Wednesday, April 27, 2011

May 26, 1876 --- The Stolen Duchess

In the most audacious art theft of the Victorian era, Gainsborough's "Duchess of Devonshire" vanishes from Agnew's Gallery on Old Bond Street. The thief must have hid until past closing and, avoiding an ineffectual watchman, cut the painting free from its gilt frame with "no unpracticed hand" and passed it out a window to an accomplice.

The "Duchess" is one of England's best-known paintings, just sold at auction at Christie's for a price of £10,600, the highest ever in London. The art world is incredulous; who would steal such a picture of "remarkable notoriety?" Only one man, Adam Worth. Described by one expert as "the greatest criminal mastermind of the 19th Century," Worth served as Conan Doyle's real-life model for the "Napoleon of Crime," Professor Moriarty. An expatriate American employing a cadre of malfeasants, Worth specializes in burglary and fraud; a blown bank safe in Boston ($450,000), a diamond heist in Capetown ($1,000,000), a Turkish bank swindle ($400,000), etc. Living aboard a yacht, Worth often visited London. Seeing the "Duchess" in Agnew's window, he decided to steal it that very night.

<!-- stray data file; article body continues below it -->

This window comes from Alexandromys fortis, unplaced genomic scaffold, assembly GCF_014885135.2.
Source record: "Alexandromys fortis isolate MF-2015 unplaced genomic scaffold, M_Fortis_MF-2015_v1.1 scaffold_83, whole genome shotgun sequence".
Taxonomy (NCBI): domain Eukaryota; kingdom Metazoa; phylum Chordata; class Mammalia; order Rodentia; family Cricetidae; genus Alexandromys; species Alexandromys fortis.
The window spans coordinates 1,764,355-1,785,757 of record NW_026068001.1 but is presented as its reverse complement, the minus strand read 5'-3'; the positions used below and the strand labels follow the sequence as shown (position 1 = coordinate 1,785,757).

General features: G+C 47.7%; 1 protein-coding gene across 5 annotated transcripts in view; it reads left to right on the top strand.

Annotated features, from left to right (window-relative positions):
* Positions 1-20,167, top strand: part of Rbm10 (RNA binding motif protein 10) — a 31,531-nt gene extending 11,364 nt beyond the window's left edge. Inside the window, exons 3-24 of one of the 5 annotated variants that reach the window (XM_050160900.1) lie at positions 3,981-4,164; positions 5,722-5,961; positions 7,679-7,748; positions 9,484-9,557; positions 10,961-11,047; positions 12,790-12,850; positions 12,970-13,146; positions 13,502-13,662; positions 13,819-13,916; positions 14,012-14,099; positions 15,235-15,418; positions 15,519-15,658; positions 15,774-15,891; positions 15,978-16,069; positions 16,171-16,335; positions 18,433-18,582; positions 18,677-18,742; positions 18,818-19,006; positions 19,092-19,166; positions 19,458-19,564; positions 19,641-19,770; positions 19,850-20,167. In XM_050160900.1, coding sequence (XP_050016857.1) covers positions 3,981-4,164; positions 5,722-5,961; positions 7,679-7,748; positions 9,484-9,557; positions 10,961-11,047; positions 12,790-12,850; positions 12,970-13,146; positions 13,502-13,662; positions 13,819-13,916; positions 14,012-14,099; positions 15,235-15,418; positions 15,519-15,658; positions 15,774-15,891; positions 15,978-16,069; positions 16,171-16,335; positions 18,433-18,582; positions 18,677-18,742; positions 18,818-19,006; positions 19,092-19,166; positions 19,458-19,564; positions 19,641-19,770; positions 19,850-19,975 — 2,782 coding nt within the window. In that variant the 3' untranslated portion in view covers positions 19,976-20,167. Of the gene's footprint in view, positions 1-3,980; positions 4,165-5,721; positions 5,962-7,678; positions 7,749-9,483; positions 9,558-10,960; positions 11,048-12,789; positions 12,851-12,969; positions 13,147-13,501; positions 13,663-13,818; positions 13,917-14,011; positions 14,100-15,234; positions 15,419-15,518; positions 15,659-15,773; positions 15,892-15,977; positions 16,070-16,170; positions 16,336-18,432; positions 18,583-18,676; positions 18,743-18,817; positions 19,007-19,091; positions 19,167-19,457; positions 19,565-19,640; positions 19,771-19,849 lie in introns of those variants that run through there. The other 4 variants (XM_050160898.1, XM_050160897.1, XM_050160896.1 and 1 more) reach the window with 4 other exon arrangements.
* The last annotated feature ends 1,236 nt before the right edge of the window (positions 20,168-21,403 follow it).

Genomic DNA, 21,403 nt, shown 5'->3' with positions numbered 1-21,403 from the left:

Agnew's soon received a ransom demand with a piece of the canvas. The Spectator was among many publications insistent that no ransom be paid: "No picture in the country will be safe. Plate is locked up, but the pictures in our country-houses have hitherto been considered as safe as the bookcases or carpets." No ransom was paid and the sensation passed, but for periodic false claims of the portrait's recovery.

Finally, in 1901, the "Duchess" was found in Chicago. By then, Worth was a dying man with impoverished children. He had, at last, fallen into the hands of the law, and spent much of the 1890's behind bars. Working through the Pinkertons, the storied American detective agency, Worth agreed to exchange the painting for a reward of £5000 paid directly to his children. After 25 years in a tube, the undamaged "Duchess" hung again at Agnew's. Ironically, the American banker Pierpont Morgan soon bought it for £30,000 and took it back to the U.S.

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